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Every once in a while an Indian (read American Indian) will give a friend or family member a nickname. Sometimes these names are given just for fun, other times they are given to help that person be humble. “Dances With Wolves” comes to mind.

I actually know some of my aunts and uncles by their nicknames: Ishky, Bunny, and Boogens are three.

I told my wife that I finally figured out what her Indian nickname was.

“Well, what is it?”, she asked.

“Too Many Pillows”, I said.

She laughed… because she knew it was true.

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In Anishinabe it would be…Mino Noos Giizhigad

Mē·nō Nūs Gē·zhē·gŭd: Happy (My) Father’s Day!

 

Dear Dad,

You would have been 90, and still going strong today, if you hadn’t smoked.

Love,

your son.

 

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March is a month of many transitions so it has a few Anishinabe names to describe these. There is:

Ăn·dĕ´gō·gē´zĭs, or Crow Moon. Not that Crows migrate, but they fly around the area more. Perhaps because the warmer weather during March days melts the snow and the crows search to eat the preserved bodies of various animals which the melting snow reveals. (Hence my Haiku yesterday 🙂 )

crow moon
Also

Canadian Goose Moon

Nĭ·kĭ´gē´zĭs, or Canadian Goose Moon. This is the time of the year when the Canadian Geese start migrating back north if the weather is favorable.

There is also  Ō´nă·bă·nĭ·gē´zĭs or Hard Crusted Snow Moon. With warmer weather during the days, the snow melts and then freezes again at night, causing its surface to develop a hard crust. Sometimes, during the day, it is just warm enough for there to be sleet that freezes when it hits the frozen snow on the earth.

and,

Bĕ·bū·kwĕ´daa·gĭ·mĕ-gē´zĭs, the Snowshoe Breaking Moon; Because of the hard crust, it is easier to break your snowshoes when walking on this type of snow.

or,

Zēn·sĭ·baa·kwăd´ōkē´gē´zĭs, or, Maple Sugar Making Moon. Warm days and chilly nights are the best kind of weather for Maple Sugaring as the sap flows best in these circumstances.

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Wootihu didn’t know what to think about this style of delivery so he mostly kept quiet as he paid attention to the current of the river.

Soon they would see Muskrat dwellings and Nanabozhu would turn into a Muskrat and talk about the social habits of Muskrats. And then he would say out of the blue, “The Bagwajiwinini were a virtuous people, in all senses of the word.”

While Nanabozhu was talking and transforming back and forth; navigating Mud River was not so easy for Wootihu, as it was shallow in some places and deeper in others. So the water was sometimes up to his ankles, and sometimes up to his neck. While he was splashing through the river he had to listen carefully as Nanabozhu would get lost in thought and would speak only when he felt like it.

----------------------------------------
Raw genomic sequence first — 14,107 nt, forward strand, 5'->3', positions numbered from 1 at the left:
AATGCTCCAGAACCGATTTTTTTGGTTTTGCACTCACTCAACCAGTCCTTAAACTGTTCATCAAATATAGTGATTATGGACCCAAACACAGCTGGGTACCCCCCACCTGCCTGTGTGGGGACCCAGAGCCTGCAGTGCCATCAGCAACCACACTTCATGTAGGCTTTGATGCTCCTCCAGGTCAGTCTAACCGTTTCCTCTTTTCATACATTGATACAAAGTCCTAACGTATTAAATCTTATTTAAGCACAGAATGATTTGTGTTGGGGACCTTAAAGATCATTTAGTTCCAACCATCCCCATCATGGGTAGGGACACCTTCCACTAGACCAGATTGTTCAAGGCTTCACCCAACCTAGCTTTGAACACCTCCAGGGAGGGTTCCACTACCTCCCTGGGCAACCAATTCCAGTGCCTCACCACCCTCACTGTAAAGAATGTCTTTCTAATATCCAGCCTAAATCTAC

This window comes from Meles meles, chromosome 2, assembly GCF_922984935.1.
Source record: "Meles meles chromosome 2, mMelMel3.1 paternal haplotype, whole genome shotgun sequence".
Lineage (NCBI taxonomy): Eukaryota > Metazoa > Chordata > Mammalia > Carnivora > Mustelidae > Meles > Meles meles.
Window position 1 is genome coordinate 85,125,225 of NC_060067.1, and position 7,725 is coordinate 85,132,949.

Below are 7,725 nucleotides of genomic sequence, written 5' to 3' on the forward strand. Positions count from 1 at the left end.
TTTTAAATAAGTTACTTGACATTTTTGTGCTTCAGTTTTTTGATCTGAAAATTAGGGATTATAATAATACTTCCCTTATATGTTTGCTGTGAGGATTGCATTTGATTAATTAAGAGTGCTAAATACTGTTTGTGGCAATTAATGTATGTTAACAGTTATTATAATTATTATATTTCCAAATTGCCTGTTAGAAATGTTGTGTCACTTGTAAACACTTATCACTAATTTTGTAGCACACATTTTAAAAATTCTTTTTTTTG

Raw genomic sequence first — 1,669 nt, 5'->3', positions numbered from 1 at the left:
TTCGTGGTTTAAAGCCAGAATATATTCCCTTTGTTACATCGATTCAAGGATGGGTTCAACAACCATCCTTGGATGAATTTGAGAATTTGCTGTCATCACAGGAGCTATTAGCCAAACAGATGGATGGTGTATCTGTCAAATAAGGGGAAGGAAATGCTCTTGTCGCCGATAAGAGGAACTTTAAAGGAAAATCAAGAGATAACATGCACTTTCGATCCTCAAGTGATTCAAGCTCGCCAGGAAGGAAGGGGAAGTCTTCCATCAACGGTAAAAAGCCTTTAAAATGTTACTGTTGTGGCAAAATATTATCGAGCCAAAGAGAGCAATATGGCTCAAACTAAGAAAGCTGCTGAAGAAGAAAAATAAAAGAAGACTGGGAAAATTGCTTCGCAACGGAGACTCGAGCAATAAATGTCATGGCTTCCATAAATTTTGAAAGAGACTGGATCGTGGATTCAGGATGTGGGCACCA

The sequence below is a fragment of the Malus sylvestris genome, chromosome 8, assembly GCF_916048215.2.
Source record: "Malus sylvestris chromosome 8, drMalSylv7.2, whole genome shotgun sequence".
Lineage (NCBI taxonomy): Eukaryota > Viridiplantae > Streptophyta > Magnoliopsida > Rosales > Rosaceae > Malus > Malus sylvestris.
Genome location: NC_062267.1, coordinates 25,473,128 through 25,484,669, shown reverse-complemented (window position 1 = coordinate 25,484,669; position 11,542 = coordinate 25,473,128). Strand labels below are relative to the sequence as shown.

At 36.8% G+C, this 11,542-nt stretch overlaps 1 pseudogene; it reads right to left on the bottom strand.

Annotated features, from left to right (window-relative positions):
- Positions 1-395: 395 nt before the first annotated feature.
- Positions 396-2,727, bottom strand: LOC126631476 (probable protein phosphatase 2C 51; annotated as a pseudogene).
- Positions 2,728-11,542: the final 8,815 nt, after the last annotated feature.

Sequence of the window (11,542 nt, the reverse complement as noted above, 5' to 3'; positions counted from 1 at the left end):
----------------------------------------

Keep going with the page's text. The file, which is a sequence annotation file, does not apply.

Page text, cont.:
“The reason you don’t see many of them now is because they are so caught up in their own cares, they do not often go out of their way.”

Wootihu heard this all the while plagued by mosquitoes which whined irritatingly around any of his exposed skin, and deer and moose flies would painfully bite him whenever they could find a spot to land–usually tangling in the hair on his head.

The mud sucked at his feet, slowing him down and tiring him out.

That was how they traversed the whole length of Mud River as it meandered around and up through the reservation, until they arrived at the bridge by the Fishery. The place that Wootihu originally thought they were going!

The only beings Wootihu had seen were a few kids  swimming in the pond just before the bridge and some houses back of town. This had taken them eight more hours and the longest night of the summer was approaching.

“I was hoping we would have seen one by now.” said a dejected and worn out Wootihu.

Nanabozhu eyed Wootihu with a hint of sadness. “I’ll take you to a place where I know one will be at home, but I’ll have to blindfold you because it’s so close to downtown Redby.

So Nanabozhu blindfolded Wootihu and turned him around four times, and led him by the hand, taking him circuitous ways until they arrived inside of the home of the Bagwajiwinini. Night had descended.

Nanabozhu’s parting words were, “I will leave you here so you can ask him all the questions you want when you see him, but don’t take the blindfold off until you have counted to eight, as I make my exit.”

With that, Wootihu heard footsteps out of the house and a door closing softly as he slowly counted to eight by one thousands. And then took off his blindfold.

Wootihu found himself standing in front of his bathroom mirror.

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Just now,

he declared himself

shrill and raspy from the treetops.

Kăkĕgēzhĭk! Kăkĕgēzhĭk!

I didn’t know

birds spoke Anĭshĭnăbeimōwĭn

this far south.

 

 

*Kakegezhik means “Everlasting Sky” or “Everlasting Day”.

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